xXx

xXx

*1/2

Reviewed by: Angus Wolfe Murray

There are action pictures with style (James Bond). There are action pictures with humour (Jackie Chan). There are action pictures with stunts (xXx). All are valid. What is less than forgivable is vulgarity and Vin Diesel's follow up to The Fast And The Furious has oodles of that.

Even a scarred Samuel L Jackson can't save this alleged movie from choking on its own screenplay. Vin Diesel's acting makes Steven Seagal look convincing. One-liners are lost on him and, for a man whose sex appeal depends on a smouldering scowl, he should be told not to open his mouth. Also, he's surprisingly lumpen in the running-about sequences.

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The plot is positively puerile. It's an excuse to spend money on explosives. Essential requirements are tattoos, motorbikes, fast cars, bald heads, skateboards, snowboards, any kind of gun, Prague. Dialogue is of the "Catch him fast, kill him slow" variety. Any man with a mental age of 14 will love it. Any woman who thinks a painted hunk with fat lips and a double chin is bonkabloodybeautiful needs to stand in the rain for half an hour.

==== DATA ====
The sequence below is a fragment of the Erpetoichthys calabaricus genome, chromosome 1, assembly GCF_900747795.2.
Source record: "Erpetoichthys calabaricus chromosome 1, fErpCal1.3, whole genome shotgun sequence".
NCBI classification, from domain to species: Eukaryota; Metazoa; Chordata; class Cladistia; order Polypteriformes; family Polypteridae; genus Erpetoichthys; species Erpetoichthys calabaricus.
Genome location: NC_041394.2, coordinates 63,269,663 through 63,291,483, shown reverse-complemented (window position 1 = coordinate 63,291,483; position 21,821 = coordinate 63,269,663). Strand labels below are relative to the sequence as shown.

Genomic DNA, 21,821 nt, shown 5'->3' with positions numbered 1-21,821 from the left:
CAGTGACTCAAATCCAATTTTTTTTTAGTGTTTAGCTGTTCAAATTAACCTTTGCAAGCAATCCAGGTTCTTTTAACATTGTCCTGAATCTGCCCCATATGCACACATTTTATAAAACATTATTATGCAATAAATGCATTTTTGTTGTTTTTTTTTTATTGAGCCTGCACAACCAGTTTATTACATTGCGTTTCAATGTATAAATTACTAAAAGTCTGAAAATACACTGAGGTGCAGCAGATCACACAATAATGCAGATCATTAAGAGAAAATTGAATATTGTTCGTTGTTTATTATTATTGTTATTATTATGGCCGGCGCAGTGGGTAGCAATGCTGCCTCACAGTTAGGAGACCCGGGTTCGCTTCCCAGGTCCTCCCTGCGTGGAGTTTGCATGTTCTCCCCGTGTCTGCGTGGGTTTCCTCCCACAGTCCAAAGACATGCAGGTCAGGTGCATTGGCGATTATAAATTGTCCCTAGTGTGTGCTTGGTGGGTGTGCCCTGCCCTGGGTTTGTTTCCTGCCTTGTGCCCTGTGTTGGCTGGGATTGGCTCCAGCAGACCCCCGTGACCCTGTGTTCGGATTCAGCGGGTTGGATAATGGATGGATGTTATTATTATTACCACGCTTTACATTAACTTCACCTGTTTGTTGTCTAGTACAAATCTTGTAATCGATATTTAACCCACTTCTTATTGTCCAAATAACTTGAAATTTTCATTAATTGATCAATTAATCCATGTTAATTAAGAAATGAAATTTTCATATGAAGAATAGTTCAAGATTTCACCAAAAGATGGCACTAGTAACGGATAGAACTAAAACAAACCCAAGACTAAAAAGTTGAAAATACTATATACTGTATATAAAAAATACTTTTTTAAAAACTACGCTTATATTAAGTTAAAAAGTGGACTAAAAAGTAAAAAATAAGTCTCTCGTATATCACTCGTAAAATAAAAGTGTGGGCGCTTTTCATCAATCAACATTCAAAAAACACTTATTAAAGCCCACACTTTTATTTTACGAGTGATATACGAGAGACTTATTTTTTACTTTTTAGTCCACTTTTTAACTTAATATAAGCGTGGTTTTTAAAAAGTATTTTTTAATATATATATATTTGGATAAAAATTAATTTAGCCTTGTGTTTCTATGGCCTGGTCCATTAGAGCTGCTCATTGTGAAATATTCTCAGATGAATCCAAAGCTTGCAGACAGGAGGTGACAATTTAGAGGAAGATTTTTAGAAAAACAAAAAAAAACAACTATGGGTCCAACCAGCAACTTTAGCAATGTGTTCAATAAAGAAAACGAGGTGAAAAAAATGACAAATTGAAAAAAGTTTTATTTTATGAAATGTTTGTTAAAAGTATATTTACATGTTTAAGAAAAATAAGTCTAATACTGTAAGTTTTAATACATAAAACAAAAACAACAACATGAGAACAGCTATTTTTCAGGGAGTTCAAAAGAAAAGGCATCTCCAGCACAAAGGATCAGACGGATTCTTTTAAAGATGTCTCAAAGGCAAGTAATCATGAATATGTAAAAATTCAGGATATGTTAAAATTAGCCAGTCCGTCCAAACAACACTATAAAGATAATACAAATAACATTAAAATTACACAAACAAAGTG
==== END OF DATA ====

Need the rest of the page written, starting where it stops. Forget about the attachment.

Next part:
Forget the story, stunts have usurped spontaneity. Extreme feats of cinematic daring, involving scrambler bikes, parachutes, a snowboard and every available metal object are visually exciting, while on earth actors chew the scenery.

In many ways, xXx continues where The Fast And The Furious left off. Sex is speed, girls are furniture. The soundtrack becomes more important than the script and the camera's taking drugs. Noone dares ask Sam Jackson what he's doing here.

For those who notice such trivia, the best thing about Vin's entry into The Guinness Book Of Bad Choices is the poster.

Reviewed on: 17 Oct 2002
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xXx packshot
Extreme action picture with Vin Diesel as rookie special agent in Prague.
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Director: Rob Cohen

Writer: Rich Wilkes

Starring: Vin Diesel, Asia Argento, Marton Csokas, Samuel L Jackson, Michael Roof, Richy Müller, Werner Daehn, Petr Jákl, Jan Pavel Filipensky, Tom Everett, Danny Trejo

Year: 2002

Runtime: 124 minutes

BBFC: 12A - Adult Supervision

Country: US

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